The Windows software uninstallation process isn’t perfect, and it’s true that programs often leave useless files lying around after you uninstall them. To avoid this, some people use third-party uninstallers to erase all the files a program might leave behind.
Third-party uninstallers can certainly help remove some additional useful files, but they’re not worth the hassle for most people. The few files left over generally won’t slow anything down or take up too much space. Unless you install and uninstall a large amount of programs each day, you don’t need a third-party uninstaller. Just uninstall the programs normally and move on with your life.
Windows doesn’t have a standard way of checking for application updates, so every program has to code its own update checker and manage this process itself. Some people attempt to tame this chaos by using a third-party update checker program that will let you know when updates are available for any of your installed programs.
There was a time when these utilities were more useful — for example, Adobe’s Flash Player needs constant updates for security purposes and there was a time when Flash didn’t check for updates on its own. But, these days, any application that needs updating has its own integrated update-checking feature. Windows, browser plug-ins, web browsers themselves, graphics drivers — they’ll all check for updates and automatically install them or prompt you. If a program doesn’t check for updates automatically — like your other hardware drivers — it probably doesn’t need to be updated.
Don’t worry about desktop application updates — install them when prompted, but let your software take care of checking for them on their own.
The desktop firewall industry was worried when Microsoft added a capable firewall to Windows along with Windows XP SP2. They quickly righted themselves by focusing on features the Windows firewall doesn’t have — their third-party firewalls alert you to programs “phoning home” and allow you to micromanage which programs on your computer can access the Internet.
In reality, this feature isn’t very useful. These days, nearly every program “phones home” — if only to check for updates, if not sync your data or access web content. Average Windows users shouldn’t have to decide which applications can and can’t connect to the Internet. If you’re running a program on your computer but don’t trust it enough to allow it access to the Internet — well, you probably shouldn’t be running that program in the first place.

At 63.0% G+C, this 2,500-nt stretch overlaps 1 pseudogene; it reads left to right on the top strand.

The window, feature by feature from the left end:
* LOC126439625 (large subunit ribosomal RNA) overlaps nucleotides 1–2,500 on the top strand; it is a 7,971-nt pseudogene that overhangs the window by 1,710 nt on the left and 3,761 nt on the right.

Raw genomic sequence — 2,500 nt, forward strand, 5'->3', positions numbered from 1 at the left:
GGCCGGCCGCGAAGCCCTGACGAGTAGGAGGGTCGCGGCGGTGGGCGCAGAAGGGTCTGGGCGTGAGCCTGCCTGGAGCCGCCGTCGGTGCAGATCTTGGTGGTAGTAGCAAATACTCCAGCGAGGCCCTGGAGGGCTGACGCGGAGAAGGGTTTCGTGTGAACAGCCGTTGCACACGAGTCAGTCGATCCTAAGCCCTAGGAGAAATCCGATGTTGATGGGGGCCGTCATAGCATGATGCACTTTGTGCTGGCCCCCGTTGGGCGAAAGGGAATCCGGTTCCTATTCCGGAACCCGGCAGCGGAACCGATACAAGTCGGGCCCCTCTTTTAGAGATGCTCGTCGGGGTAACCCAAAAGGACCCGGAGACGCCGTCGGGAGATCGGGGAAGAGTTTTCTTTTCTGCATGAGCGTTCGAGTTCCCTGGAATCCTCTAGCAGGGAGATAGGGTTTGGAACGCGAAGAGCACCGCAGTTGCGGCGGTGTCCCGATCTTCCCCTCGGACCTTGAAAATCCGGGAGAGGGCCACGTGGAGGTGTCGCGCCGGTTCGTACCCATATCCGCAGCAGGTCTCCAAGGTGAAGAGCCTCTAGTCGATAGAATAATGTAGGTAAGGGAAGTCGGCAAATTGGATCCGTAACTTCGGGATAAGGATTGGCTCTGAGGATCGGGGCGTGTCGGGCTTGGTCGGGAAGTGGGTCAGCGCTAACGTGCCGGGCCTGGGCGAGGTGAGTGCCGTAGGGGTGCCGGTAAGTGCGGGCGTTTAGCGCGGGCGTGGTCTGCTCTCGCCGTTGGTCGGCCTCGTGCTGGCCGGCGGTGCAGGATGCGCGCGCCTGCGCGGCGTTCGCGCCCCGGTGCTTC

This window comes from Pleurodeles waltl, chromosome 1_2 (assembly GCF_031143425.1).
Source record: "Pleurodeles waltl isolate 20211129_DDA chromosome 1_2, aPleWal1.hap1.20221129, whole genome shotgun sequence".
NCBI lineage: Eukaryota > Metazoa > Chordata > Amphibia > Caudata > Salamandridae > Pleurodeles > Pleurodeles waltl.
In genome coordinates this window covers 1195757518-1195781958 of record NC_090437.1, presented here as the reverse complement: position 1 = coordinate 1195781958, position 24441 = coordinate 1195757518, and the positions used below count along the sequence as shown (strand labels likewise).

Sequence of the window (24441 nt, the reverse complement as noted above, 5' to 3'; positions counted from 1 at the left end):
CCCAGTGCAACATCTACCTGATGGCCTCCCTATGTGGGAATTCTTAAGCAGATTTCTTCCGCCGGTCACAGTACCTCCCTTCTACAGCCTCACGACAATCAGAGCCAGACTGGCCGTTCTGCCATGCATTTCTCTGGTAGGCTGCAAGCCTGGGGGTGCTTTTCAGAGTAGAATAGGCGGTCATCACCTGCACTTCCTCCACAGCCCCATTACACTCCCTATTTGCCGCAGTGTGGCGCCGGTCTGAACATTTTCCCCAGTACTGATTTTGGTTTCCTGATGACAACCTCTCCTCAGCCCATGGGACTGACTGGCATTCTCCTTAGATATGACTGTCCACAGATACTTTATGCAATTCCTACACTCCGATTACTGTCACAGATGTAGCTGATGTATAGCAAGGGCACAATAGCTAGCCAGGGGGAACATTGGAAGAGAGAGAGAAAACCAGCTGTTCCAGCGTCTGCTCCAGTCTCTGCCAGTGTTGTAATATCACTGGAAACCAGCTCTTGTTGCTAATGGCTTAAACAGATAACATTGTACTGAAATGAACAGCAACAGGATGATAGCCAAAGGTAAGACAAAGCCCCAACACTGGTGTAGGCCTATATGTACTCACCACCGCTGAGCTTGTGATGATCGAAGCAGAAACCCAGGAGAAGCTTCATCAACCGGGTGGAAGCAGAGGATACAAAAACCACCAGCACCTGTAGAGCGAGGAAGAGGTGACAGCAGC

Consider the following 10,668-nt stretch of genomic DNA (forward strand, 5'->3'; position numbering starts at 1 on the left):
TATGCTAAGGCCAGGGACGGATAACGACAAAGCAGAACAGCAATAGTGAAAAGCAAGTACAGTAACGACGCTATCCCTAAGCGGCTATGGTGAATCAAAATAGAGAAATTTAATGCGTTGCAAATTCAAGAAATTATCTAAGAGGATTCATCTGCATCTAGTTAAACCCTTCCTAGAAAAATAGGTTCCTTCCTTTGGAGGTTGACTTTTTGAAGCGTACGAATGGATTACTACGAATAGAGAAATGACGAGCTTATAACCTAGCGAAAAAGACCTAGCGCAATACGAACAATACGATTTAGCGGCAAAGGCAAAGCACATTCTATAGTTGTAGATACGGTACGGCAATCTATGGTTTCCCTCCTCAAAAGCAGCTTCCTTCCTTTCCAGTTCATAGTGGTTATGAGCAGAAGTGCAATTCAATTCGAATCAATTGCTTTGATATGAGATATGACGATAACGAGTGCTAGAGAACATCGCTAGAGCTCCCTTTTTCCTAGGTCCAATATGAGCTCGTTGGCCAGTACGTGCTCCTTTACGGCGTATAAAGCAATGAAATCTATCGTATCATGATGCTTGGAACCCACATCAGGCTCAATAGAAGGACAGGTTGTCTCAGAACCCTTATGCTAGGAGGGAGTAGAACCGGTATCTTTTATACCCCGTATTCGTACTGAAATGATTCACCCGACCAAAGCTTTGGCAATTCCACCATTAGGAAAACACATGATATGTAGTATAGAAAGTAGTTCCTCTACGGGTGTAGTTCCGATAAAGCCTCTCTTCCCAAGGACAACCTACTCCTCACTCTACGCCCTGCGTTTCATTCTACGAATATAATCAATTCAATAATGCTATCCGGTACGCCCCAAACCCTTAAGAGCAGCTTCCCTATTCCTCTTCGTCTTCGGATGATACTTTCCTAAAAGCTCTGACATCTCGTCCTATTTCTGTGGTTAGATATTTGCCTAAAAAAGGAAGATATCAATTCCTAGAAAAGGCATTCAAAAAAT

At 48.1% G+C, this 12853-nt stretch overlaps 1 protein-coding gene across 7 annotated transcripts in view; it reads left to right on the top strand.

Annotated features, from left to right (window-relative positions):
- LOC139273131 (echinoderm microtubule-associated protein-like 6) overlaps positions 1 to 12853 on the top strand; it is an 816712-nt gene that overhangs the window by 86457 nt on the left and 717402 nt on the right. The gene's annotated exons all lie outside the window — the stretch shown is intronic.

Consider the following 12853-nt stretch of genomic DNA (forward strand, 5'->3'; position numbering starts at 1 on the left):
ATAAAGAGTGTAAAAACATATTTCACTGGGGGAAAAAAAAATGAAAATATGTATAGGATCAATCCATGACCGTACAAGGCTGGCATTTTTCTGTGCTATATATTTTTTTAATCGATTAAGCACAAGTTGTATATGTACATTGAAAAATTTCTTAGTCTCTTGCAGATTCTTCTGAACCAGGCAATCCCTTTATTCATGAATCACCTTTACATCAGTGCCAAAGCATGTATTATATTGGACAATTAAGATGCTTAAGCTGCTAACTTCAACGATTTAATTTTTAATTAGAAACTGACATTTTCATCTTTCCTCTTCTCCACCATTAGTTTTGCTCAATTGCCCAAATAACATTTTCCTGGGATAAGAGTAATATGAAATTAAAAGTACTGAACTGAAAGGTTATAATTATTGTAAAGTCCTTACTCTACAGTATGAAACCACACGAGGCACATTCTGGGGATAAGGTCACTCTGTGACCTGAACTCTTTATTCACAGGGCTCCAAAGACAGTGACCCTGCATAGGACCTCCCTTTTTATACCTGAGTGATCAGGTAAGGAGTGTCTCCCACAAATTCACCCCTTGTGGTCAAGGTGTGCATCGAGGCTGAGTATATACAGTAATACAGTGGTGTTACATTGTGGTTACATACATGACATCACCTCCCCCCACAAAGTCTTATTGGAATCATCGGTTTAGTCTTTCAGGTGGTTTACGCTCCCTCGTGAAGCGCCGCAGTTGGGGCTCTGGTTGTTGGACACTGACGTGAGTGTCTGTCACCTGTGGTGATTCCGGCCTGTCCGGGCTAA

Full Security Suite
Antivirus software is useful, even if you’re careful — the sheer number of zero-day vulnerabilities being found in browser plug-ins like Flash and even browsers themselves make antivirus software a useful layer of defense even for Windows users who keep their software updated and never download applications from untrustworthy websites.
Full security suites are another matter. They pack in every additional feature they can think of — phishing filters, heavy firewalls with lots of knobs and dials, temporary-file cleaning software that considers every browser cookie on your computer a threat, and more. While you should run an antivirus, you don’t need the heavy, expensive, all-encompassing suite of additional tools. If you do need a tool, you can get it separately — for example, if you want a utility to erase temporary files, just use the free CCleaner.
Worst of all, heavy security suites can slow down your computer with all their functions. They also distract you with notification after notification just to remind you that they’re doing something. If they keep pestering you, you’ll think they’re doing something useful and you’ll pay for another subscription when your current one runs out.
Not all third-party system tools are worthless. We’ll be covering the few system tools you actually need to use soon, so stay tuned.
Of course, there are corner cases where many of these programs could be useful. You may want to use a third-party uninstaller to clean up a program that wouldn’t uninstall properly and left a big mess, you may need to prevent an application from accessing the Internet on a locked-down server system, and so on. But we’re not focused on the edge cases — we’re looking at programs marketed to average Windows users and telling you you won’t need to run them constantly, whatever the advertisements say.
Chris Hoffman is a technology writer and all-around computer geek. He's as at home using the Linux terminal as he is digging into the Windows registry. Connect with him on Google+.
- Published 09/27/13